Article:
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# Real Life Example of Polymorphism

Polymorphism is a concept in computer science that refers to the ability of an object or function to take on multiple forms. In object-oriented programming, polymorphism is achieved through inheritance and method overloading.

Here is a real-life example of polymorphism:

Imagine you have a shape class with a method called “area()” that calculates the area of the shape. You can then create subclasses for different types of shapes (such as circles, squares, and triangles), each with their own implementation of the “area()” method. When you create an instance of one of these subclasses and call the “area()” method, the correct implementation will be used based on the type of shape you created.

For example:

``````class Shape {
public:
virtual double area() = 0; // pure virtual function
};

class Circle : public Shape {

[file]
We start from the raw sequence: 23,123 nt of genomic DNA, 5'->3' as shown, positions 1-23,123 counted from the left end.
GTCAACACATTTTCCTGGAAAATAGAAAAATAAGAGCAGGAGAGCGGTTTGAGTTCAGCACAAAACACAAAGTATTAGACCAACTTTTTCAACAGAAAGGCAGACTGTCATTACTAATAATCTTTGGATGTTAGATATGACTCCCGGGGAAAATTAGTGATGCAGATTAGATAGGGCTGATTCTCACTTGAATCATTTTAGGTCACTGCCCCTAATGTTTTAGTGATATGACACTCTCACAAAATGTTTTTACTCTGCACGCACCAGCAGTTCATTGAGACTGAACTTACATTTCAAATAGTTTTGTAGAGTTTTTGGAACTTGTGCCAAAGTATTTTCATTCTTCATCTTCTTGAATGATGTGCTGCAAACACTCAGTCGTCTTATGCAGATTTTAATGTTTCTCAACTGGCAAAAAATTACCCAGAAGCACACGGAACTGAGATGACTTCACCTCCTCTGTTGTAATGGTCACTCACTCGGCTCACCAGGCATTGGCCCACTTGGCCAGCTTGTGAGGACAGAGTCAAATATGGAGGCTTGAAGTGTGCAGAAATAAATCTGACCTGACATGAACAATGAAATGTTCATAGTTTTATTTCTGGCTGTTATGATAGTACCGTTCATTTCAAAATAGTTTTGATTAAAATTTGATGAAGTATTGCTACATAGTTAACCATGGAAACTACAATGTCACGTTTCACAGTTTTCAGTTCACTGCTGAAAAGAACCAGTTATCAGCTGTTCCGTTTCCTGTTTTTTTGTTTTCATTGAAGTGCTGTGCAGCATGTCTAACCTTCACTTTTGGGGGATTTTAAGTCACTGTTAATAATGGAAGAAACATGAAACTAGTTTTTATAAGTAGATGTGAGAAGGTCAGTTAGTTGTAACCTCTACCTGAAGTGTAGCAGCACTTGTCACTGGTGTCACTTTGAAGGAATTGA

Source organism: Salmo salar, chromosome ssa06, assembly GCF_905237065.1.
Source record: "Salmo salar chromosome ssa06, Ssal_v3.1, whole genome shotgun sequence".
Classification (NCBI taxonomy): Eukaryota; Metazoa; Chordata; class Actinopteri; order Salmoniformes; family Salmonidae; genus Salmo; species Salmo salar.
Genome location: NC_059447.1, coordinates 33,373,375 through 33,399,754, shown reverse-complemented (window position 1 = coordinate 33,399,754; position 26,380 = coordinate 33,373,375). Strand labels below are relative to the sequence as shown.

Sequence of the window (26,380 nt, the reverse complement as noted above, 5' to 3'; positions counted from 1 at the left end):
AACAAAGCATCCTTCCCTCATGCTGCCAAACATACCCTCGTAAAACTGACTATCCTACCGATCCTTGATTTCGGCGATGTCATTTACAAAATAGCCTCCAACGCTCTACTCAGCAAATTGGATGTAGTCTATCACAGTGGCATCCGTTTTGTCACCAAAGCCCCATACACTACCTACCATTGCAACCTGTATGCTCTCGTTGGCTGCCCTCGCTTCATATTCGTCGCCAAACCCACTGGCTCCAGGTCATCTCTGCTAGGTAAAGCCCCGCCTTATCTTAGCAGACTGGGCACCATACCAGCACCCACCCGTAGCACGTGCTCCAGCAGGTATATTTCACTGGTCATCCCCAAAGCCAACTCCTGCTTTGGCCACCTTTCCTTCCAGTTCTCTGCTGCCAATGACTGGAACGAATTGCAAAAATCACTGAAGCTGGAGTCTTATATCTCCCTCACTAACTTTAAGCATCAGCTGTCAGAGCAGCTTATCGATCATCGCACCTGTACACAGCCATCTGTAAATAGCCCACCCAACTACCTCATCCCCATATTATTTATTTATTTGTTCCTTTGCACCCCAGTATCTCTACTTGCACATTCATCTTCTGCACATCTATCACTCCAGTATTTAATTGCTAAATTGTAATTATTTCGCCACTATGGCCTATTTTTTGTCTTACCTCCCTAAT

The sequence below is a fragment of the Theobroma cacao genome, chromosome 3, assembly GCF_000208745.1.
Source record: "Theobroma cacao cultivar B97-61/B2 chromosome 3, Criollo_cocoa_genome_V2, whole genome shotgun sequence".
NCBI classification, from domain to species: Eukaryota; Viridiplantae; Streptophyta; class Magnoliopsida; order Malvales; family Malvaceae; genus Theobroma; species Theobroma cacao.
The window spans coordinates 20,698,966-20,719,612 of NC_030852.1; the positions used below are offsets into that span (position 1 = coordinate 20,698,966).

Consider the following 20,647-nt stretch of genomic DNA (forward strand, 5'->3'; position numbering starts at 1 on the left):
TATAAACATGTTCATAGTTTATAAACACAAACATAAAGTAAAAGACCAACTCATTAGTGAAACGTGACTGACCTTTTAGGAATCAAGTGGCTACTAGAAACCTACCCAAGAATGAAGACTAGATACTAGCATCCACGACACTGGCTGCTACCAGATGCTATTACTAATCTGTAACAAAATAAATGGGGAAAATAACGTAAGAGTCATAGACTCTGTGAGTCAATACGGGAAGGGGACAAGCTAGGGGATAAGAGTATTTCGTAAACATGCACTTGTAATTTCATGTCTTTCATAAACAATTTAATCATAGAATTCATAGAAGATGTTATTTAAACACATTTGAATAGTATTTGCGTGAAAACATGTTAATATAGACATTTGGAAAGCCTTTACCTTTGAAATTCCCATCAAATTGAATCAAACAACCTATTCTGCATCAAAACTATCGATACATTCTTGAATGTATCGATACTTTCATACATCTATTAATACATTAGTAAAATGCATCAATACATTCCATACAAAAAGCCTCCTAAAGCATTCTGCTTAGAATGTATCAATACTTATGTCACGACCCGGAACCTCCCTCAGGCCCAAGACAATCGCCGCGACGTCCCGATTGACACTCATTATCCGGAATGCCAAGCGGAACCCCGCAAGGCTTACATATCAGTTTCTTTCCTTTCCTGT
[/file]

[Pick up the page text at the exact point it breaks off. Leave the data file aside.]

public:
private:
};

class Square : public Shape {
public:
Square(double s) : side(s) {}
double area() { return side * side; }
private:
double side;
};

int main() {
Shape* shapes[2];
shapes[0] = new Circle(5);
shapes[1] = new Square(10);
for (int i = 0; i < 2; i++) {
cout << "Area: " << shapes[i]->area() << endl;
}
return 0;
}``````

In this example, the “area()” method is polymorphic because it can take on different forms based on the type of shape it is being called on. When the “area()” method is called on a Circle object, it will use the implementation for calculating the area of a circle. When it is called on a Square object, it will use the implementation for calculating the area of a square. This allows us to write code that can handle multiple types of shapes without having to write separate code for each type.